Mesoproterozoic Belt Supergroup
Rocks of the Middle Proterozoic Belt Supergroup (1470 to 1380 Ma) host the Silver Valley ore deposits of the Idaho panhandle and underlie much of the state north and west of Salmon, Idaho and in the Beaverhead Mountains and Lemhi Range of east-central Idaho.
The enigma of the Belt Supergroup is well-summarized by a quote from Dr. Don Winston (1931 - 2022), who worked extensively on the rocks of the Belt Supergroup while a professor at the University of Montana:
"The Belt was deposited in a huge intracratonic basin that stretched across western Montana , northern Idaho and into eastern Washington and Canada. It was filled by sand, silt, clay, and carbonate sediments that locally reach more than 18 km thick. The sedimentary structures of these rocks are beautifully preserved, since they were deposited 1.5 to 1.4 billion years ago. They reveal a world of pure sedimentary processes unfettered by plants and animals. [They] reveal a world of gigantic sheetflood alluvial aprons and shallow seas or lakes, for which there are no modern counterparts."
The immense area (>200,000 km2) and thickness (>15 km) of the Belt Supergroup make it one of the largest sedimentary basins on Earth. It also was deposited prior to evolution of burrowing organisms and thus preserves some spectacular sedimentary structures. These features have helped the Belt Supergroup captivate the imaginations of generations of geologists and the details are still being worked out.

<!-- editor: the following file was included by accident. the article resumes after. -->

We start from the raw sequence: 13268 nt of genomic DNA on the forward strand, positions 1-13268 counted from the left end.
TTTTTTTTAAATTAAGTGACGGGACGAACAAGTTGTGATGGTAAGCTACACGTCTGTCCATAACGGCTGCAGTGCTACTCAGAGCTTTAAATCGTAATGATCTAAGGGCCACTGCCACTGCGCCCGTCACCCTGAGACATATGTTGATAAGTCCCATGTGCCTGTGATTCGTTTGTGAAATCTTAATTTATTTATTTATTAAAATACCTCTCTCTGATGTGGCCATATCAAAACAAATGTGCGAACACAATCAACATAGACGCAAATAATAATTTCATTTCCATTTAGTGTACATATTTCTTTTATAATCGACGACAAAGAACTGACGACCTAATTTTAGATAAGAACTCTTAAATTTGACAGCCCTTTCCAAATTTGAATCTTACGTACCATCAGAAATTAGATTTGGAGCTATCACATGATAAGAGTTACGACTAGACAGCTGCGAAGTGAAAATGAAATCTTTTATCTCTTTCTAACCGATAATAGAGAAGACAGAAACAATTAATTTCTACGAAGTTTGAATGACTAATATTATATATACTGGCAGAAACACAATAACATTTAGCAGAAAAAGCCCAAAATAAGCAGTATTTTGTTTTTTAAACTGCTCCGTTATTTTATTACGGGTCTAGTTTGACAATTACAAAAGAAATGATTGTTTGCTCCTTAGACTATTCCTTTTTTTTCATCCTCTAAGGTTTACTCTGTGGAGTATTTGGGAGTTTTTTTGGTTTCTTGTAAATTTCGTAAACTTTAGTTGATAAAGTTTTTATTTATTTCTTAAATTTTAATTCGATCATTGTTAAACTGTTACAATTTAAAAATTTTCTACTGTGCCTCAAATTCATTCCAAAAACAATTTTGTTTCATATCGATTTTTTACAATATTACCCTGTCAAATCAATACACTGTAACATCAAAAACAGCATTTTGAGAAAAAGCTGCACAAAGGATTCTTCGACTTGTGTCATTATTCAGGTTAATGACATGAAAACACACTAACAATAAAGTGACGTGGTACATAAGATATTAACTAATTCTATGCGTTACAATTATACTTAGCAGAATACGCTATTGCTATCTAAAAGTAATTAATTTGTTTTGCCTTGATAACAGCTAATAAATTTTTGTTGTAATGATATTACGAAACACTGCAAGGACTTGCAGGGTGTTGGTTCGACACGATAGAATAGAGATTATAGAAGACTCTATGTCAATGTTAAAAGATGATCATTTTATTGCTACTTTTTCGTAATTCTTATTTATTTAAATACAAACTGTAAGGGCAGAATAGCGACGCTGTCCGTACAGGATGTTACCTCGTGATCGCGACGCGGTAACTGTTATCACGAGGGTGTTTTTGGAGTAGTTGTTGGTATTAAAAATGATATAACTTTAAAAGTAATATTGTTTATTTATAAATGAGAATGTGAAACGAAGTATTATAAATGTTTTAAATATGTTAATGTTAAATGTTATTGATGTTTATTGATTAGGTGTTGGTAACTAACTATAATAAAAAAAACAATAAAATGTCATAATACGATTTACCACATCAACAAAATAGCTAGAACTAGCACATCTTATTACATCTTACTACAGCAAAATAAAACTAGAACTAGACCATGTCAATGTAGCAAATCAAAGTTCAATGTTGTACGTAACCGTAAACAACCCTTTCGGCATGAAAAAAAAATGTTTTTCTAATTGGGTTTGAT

PDF slideshows: Belt Supergroup: central Idaho and Glacier National Park by Paul Link; Belt Supergroup: northern Idaho by Jim Cash
Exposures of Belt Supergroup rocks in Idaho
Geology, Age, and Extent of Belt Supergroup
Belt Supergroup strata (and their metamorphosed equivalents) are exposed in Idaho, Montana, and southeastern British Columbia (modified from Lonn et al., 2020).
The Belt Supergroup is an immense package (15-20 km thick) of sedimentary rocks that were deposited on Archean and Paleoproterozoic crystalline basement from 1470 to 1380 million years ago. The Belt Supergroup extends southward from Canada, where it is called the Purcell Supergroup, through western Montana and into northern, central, and east-central Idaho. The Belt Supergroup extends westward into eastern Washington. Most of the spectacularly glacially sculpted rocks in Glacier National Park are Belt Supergroup.
Belt Supergroup stratigraphy
The Belt Supergroup has been subdivided into four major units, from older to younger, 1) the Lower Belt, 2) the Ravalli Group, 3) the Piegan Group, and 4) the Missoula Group.
The Lower Belt is composed predominantly of the Prichard Formation, which is a deep-water facies of a southwest-derived fine-grained clastic wedge. Some detrital zircons in the Prichard Formation are non-North American and were likely derived from the eastern Australian craton.